Interview with Sideflip

Day after tomorrow, on June 5th, a new album by the Sideflip project will be released on SUBWISE. Over the past year, the project has grown into a duo, and on this occasion, we interviewed Igor Kombarov, the frontman and creative inspirer of this team. We talked about 90s rave, piracy, and picnics.

Hello, Igor! Judging by your music, you seem to be very passionate about the atmosphere of the 90s, rave, and broken rhythms in the classical sense of the word. Is that true? And tell us, what music do you listen to in your daily life?

Hello! Yes, you are right. I grew up with electronic music from the 90s, which I still listen to today, reminiscing about my childhood while reinterpreting it for the present. At the moment, I listen to all kinds of music without leaning towards any specific style. My tastes vary from heavy metal to old-school hip-hop, and I have dozens of favorite artists in each genre. But my favorite style is undoubtedly Oldschool Hardcore and anything similar to it. Early The Prodigy and all those who made similar music at that time. Piano melodies, pitched female vocals, and broken beats sampled from 80s hip-hop compositions! Recently, I've been listening to my demo tracks from the upcoming album a lot to understand if they have everything they need.

Your project has recently become a duo. Did you simply take on a session musician, or does he have an equal role in the process of writing tracks? And what is it like for you to work as a team?

Since last summer, Vanya and I have been working almost as equals. Since he is proficient in music notation and piano playing in general, our music has transformed, and the melodies have become richer and more diverse! Before starting a new track, each of us explains what he wants to achieve in the end. Now, the melodic part primarily lies on him. I only complement or adjust it, while all the samples, beats, etc. are still my responsibility. Working as a team is a bit unusual at first! Every step has to be discussed with your partner, but there are advantages to it. You can discuss your musical ideas even at the embryonic stage. And if something is missing, it can be fixed during the writing process. Overall, the idea of making Sideflip a duo was the right decision. I felt a year ago that I wanted to change something in my creative work, diversify it without deviating from the main style. And what we eventually achieved, I think, turned out to be cool!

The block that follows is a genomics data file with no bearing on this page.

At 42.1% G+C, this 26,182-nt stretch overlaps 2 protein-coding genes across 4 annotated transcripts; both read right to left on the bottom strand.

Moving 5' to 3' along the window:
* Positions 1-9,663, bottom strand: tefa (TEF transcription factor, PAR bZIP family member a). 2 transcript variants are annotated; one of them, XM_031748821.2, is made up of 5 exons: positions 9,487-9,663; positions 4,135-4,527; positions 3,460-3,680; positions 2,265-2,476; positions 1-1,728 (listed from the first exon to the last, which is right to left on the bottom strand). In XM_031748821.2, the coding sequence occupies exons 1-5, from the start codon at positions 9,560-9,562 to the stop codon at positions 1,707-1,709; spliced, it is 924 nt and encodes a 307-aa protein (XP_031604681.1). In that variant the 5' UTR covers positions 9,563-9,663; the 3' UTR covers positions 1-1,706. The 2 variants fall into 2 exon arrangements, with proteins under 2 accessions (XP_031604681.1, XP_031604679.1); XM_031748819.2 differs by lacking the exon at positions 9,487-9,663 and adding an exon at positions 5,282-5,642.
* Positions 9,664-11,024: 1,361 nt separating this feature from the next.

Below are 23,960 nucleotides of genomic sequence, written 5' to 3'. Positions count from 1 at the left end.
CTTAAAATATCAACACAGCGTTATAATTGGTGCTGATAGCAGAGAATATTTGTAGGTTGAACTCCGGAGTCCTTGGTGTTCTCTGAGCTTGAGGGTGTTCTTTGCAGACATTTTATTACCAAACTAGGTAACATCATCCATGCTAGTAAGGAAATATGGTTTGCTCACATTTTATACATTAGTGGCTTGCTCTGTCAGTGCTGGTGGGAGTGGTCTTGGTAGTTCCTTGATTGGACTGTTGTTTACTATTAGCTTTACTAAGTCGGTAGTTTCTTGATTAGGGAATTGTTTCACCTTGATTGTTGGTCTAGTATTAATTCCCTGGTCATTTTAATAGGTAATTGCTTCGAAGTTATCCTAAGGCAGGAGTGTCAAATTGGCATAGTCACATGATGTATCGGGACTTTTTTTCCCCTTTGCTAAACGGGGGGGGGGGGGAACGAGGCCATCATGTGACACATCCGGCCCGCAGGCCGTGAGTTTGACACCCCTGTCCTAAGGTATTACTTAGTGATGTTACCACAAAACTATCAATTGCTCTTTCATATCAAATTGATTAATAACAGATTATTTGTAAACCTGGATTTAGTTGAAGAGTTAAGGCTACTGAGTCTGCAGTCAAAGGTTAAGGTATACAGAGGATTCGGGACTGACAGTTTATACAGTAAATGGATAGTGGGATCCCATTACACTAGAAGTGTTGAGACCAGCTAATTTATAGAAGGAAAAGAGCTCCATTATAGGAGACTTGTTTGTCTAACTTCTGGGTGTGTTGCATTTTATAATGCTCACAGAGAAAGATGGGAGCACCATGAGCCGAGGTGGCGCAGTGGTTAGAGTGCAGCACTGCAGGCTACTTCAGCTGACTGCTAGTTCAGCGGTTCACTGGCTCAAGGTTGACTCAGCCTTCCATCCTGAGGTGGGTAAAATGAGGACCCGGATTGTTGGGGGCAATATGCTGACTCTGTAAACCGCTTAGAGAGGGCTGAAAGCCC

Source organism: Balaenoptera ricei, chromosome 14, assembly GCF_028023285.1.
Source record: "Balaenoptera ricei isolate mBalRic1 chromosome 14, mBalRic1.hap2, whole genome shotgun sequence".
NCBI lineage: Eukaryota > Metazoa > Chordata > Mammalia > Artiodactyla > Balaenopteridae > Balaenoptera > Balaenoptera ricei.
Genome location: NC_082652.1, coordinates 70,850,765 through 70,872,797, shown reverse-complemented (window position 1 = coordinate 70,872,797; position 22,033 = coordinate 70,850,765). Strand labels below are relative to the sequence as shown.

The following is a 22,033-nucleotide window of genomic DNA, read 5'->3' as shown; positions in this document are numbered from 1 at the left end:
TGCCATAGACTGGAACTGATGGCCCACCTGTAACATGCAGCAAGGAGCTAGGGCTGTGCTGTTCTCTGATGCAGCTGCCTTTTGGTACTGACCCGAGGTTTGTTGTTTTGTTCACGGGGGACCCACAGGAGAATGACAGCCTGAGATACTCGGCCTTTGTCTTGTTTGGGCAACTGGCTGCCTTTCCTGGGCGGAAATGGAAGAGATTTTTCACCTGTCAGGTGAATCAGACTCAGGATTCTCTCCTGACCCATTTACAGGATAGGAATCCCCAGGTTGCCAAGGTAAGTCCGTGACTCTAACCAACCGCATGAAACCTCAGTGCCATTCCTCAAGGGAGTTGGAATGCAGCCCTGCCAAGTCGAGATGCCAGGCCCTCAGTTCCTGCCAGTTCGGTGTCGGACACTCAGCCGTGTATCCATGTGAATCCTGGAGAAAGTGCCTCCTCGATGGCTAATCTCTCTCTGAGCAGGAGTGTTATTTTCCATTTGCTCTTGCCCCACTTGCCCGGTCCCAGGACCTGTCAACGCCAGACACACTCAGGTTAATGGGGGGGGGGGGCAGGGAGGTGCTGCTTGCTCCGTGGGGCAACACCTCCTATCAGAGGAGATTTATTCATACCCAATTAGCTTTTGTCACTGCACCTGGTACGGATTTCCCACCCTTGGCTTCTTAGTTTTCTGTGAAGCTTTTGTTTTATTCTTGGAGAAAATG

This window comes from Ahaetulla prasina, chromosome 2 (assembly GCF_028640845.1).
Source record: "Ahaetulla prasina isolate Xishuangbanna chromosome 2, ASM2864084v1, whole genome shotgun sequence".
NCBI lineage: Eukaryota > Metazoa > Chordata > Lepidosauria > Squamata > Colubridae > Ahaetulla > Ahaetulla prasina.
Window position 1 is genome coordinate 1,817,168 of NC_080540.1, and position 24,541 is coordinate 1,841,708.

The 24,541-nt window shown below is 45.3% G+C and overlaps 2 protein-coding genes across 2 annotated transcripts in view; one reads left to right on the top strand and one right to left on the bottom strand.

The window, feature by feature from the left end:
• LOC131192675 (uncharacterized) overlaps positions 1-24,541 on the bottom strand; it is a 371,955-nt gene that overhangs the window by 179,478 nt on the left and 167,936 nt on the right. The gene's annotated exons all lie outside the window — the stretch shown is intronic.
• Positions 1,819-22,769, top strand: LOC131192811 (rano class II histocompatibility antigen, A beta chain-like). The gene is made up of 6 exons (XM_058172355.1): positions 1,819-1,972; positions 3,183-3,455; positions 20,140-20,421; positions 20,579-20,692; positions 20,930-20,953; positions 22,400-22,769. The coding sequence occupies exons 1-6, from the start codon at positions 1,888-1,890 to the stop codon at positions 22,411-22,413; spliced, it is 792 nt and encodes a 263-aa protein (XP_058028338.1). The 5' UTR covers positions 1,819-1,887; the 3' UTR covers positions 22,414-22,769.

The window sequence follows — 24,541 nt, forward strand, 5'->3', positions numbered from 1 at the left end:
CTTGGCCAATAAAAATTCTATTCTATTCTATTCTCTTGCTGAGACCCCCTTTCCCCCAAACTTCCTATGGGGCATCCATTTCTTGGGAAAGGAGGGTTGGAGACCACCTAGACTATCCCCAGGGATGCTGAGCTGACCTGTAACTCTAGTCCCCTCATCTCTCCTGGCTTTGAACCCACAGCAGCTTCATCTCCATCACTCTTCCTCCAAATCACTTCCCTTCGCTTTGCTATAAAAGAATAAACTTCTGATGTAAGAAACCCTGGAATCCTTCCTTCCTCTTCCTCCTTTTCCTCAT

Give us a glimpse of your upcoming album. What can we expect? Will it be the familiar Sideflip sound, or will you break all the patterns together with your partner?

Well, it's not that we plan to break any patterns, but listeners will hear a couple of interesting experiments. Since my partner and I have a significant age difference, it couldn't help but affect the overall sound, as we grew up in different times and listened to different music. He contributed his part to the album, and I did mine. I think it turned out great; some of the album's compositions I would never have written alone in their current form. The foundation of the album remains the same 90s rave. Abundant piano parts and familiar samples from various rave compositions, seasoned with broken beats. Personally, I've never been this close to my favorite music style. Teaming up with Vanya allowed me to do that!